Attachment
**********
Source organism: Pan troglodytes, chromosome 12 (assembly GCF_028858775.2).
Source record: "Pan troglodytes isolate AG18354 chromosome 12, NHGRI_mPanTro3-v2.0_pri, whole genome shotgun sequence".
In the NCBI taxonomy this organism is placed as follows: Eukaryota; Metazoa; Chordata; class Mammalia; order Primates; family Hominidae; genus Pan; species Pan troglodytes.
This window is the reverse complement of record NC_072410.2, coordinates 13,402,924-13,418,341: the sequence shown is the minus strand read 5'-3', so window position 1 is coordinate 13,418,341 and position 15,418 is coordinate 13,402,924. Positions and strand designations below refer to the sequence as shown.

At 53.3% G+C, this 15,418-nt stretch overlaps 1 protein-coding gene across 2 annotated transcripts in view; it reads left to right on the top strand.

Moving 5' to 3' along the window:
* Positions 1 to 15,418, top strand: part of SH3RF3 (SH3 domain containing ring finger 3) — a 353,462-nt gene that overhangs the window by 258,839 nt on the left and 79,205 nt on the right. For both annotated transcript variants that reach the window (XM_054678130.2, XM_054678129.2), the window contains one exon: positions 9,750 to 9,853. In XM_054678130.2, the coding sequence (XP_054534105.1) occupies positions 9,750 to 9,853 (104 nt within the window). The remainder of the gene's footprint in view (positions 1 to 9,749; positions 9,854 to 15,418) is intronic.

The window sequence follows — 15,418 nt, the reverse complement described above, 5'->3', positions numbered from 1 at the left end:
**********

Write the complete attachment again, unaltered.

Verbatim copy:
Source organism: Pan troglodytes, chromosome 12 (assembly GCF_028858775.2).
Source record: "Pan troglodytes isolate AG18354 chromosome 12, NHGRI_mPanTro3-v2.0_pri, whole genome shotgun sequence".
In the NCBI taxonomy this organism is placed as follows: Eukaryota; Metazoa; Chordata; class Mammalia; order Primates; family Hominidae; genus Pan; species Pan troglodytes.
This window is the reverse complement of record NC_072410.2, coordinates 13,402,924-13,418,341: the sequence shown is the minus strand read 5'-3', so window position 1 is coordinate 13,418,341 and position 15,418 is coordinate 13,402,924. Positions and strand designations below refer to the sequence as shown.

At 53.3% G+C, this 15,418-nt stretch overlaps 1 protein-coding gene across 2 annotated transcripts in view; it reads left to right on the top strand.

Moving 5' to 3' along the window:
* Positions 1 to 15,418, top strand: part of SH3RF3 (SH3 domain containing ring finger 3) — a 353,462-nt gene that overhangs the window by 258,839 nt on the left and 79,205 nt on the right. For both annotated transcript variants that reach the window (XM_054678130.2, XM_054678129.2), the window contains one exon: positions 9,750 to 9,853. In XM_054678130.2, the coding sequence (XP_054534105.1) occupies positions 9,750 to 9,853 (104 nt within the window). The remainder of the gene's footprint in view (positions 1 to 9,749; positions 9,854 to 15,418) is intronic.

The window sequence follows — 15,418 nt, the reverse complement described above, 5'->3', positions numbered from 1 at the left end: